Experiencing the pandemic first hand

COVID -19 knocked the doors of Bengaluru in the early March 2020. The impact was not that great during initial days, but it gained a mammoth form on few weeks. Towards the beginning, health sector hardly detected many positive cases, which made people go easy on their attitude and be less vigilant. Over time, much against the expectations of people, it shifted its gears towards higher speed and cases started increasing. In a matter of few months, it became a hot topic in the entire world; in fact it adversely affected the pace with which daily life functioned. This was accredited to the shutdown of factories and work places. All daily activities came to a standstill and people stopped coming out of their houses.

It was on 24th March 2020 that the Central Government of India imposed Lockdown 1.0, mainly to get the current situation under control. It was indeed a great step taken by government towards controlling the increasing number of cases. All of this particularly during the time when the masses were not much aware about the virus. However, life of people working in public offices went unaffected as we used to go to office and work from there. Though it was very risky and filled with lot of health implications, I working in the health sector, was anticipating great loads of work coming our way owing to the emergency situations. Hence, amidst the lockdown imposed city-wide, I would still have to daily manage to go to office and work from there. During those days work-load on all of us increased by nearly 10 times, making us return very late to our homes. Few days when casualties were reported, often I would have to stay at nights in the hospital amidst the grim and less on hopes situations. Seeing people in a tensed mood, worried for their people’s health, crying and feeling broken was indeed a tough time for me to focus on work without getting carried away through their plight. All through these times I would be anxious with thoughts like: “If I fall ill and contact the virus, who will be taking care of me? If I get attacked by the virus, how well will my body respond in healing the systems?” The answers I would get from deep within were quite saddening.

As a matter of fact, any situation doesn’t prevail for too long. Changes for good are bound to happen. Gradually as the days passed relaxation in terms of people/vehicular movement/residential/commercial activities stepped in. Life eventually attained back it’s normal state. Sluggishly it turned into like life with or without virus remains the same. Going forward on operational COVID management front, cases had started witnessing a decline by August, however gained a peak in the months of September and October as and when movement within places was eased. I along with my colleagues clocked still more hours throughout this. As state governments had gradually started giving relaxations in terms of interstate activities, that’s the point where I asked my parents to come to Bangalore. This decision was taken based on multiple reasons, primarily because they were also staying alone and the source of income for them was not constant and fluctuated.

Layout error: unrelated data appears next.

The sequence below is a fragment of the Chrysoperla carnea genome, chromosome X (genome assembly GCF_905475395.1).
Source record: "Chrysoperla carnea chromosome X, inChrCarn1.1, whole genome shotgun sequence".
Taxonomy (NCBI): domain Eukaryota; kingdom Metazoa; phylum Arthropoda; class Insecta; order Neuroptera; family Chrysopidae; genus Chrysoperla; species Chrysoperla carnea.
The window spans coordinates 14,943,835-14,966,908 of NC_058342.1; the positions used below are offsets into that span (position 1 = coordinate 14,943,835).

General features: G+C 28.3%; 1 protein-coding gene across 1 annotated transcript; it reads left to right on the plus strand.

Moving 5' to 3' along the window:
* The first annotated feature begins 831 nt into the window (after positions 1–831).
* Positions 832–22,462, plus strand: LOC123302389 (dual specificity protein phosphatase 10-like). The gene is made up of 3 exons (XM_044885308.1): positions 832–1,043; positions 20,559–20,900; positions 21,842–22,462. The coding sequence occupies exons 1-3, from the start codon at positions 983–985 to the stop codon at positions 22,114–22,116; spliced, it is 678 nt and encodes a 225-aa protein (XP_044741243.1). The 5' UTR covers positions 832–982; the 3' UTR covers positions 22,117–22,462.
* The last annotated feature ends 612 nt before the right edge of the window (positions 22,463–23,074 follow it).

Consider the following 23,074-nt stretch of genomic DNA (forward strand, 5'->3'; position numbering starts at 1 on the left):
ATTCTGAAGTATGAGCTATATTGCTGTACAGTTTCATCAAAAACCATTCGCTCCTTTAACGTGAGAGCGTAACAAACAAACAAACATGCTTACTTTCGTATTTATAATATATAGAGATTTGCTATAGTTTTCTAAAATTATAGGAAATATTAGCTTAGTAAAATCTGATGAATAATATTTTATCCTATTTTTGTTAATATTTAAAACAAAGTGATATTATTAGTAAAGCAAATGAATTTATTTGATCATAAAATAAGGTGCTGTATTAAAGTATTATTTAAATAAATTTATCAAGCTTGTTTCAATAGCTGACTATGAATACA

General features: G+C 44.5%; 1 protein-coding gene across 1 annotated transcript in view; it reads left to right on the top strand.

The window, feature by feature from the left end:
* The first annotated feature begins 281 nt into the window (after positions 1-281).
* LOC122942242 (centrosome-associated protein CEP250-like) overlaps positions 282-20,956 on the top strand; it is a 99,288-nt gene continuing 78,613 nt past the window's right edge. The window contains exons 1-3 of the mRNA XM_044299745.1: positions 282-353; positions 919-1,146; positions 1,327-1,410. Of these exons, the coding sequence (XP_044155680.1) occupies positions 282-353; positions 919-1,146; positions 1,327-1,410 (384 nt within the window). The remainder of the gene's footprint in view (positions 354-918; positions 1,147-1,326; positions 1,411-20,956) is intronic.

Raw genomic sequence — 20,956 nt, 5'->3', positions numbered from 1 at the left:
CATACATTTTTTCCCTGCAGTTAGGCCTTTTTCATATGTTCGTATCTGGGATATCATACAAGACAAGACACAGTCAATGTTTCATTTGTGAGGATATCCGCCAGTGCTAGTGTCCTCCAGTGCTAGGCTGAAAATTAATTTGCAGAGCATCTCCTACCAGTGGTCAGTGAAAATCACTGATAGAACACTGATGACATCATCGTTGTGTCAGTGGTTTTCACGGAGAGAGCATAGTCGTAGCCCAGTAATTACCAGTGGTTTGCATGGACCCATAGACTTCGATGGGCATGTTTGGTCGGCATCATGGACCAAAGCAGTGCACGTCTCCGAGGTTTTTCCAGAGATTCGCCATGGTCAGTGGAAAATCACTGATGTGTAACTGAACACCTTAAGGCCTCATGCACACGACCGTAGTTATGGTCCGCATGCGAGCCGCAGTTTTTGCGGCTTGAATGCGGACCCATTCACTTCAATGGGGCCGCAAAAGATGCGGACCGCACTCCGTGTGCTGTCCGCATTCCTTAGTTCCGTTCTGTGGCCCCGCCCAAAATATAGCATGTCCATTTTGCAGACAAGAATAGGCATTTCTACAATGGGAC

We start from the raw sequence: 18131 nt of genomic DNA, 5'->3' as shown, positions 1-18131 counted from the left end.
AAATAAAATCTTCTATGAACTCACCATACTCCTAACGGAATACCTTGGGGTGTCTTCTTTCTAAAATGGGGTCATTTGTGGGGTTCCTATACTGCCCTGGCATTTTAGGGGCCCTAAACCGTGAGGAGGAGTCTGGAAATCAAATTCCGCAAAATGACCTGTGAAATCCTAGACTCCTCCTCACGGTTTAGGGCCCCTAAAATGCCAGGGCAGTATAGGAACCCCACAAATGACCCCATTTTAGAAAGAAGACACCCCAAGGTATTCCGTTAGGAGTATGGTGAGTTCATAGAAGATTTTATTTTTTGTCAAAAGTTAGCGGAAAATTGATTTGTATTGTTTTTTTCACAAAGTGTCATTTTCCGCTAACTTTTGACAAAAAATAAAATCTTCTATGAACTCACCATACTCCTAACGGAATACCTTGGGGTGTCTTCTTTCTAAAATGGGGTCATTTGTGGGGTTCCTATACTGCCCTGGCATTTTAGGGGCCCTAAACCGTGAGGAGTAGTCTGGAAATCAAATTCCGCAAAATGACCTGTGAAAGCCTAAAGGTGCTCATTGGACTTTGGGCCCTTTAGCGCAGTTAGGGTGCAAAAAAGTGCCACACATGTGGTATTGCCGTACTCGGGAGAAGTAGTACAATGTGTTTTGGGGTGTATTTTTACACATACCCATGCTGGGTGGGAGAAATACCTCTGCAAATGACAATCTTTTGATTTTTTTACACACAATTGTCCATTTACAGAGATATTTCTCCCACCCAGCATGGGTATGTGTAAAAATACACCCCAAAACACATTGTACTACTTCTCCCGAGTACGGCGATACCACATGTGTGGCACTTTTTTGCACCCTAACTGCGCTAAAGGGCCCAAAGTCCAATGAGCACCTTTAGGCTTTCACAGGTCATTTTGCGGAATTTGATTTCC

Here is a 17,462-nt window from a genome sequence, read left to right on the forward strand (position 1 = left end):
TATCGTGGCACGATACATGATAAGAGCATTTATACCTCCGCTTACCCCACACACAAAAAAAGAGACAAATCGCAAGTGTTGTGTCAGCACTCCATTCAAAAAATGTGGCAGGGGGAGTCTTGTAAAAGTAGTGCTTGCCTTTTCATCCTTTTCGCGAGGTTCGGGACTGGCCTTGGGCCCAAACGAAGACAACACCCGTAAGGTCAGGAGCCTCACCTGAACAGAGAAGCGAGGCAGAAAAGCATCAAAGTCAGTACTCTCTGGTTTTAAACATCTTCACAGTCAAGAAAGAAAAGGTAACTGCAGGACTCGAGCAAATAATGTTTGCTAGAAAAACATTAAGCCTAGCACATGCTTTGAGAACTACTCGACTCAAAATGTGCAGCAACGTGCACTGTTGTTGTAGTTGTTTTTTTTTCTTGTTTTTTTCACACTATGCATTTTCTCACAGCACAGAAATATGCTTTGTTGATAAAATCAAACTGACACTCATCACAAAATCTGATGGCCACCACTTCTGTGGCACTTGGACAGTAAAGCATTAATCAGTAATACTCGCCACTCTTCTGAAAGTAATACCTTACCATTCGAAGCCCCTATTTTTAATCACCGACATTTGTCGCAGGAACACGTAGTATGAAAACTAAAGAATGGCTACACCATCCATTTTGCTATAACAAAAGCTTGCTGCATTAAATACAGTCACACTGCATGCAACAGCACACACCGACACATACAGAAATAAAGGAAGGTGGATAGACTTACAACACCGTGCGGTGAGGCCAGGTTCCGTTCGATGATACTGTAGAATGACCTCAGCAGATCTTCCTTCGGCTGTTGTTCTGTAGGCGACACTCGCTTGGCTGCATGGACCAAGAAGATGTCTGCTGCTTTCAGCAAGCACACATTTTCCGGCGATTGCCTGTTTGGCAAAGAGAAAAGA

Say it destiny or sheer luck, I contracted COVID within a week of my parents’ arrival to my place. I knew it would happen sooner or later as I was exposed to the positive patients since quite some time, and how much precautionary level of activities one undertakes, virus knew its way how to seethe into my system. For the first two weeks, I was institutional quarantined in my hospital. Staying along for the entire day, not doing any productive work, and getting hundreds of calls from people in my circle expressing their consolance, made me more pessimistic. At that point I started questioning myself that will I be able to recover from this situation and make good use of my skills? Two weeks got over in this self-questioning and denial phase; post this, I was quarantined at home for two weeks. As my parents were aged I chose to stay locked inside a room in my house. They would give home cooked food to me, keeping it outside my room’s door. This phase though isolated at home, was better than that of hospital isolation. I had a positive feeling that at least my parents were there with me and talked to me everyday, reinstating hope in me. I could spend good amount of time with them watching TV and talking for hours, something that I had lost touch with ever since I entered the medical profession. Also, we would have food together, though sitting at distance, but physically together. I relived so many good times in that frame with my parents.

Frankly, COVID times brought a mixed bag of feelings. It was during initial lockdown days I used to feel lonely as nobody was staying with me in a big house. On the top of that I used to manage everything single handedly- going to office, cooking, cleaning vessels, room etc… With homecoming of parents not only did I get quality family time but a motivation to steer through this challenging phase and keep learning new things everyday. Also, I started looking at life from a greater intellectual perspective, of living each day the fullest; of enjoying each and every moment and cherishing company of our people. After all these viruses come and go, if one has a good bunch of people around, that person emerges triumphant of all situations.

The author chose to remain anonymous.

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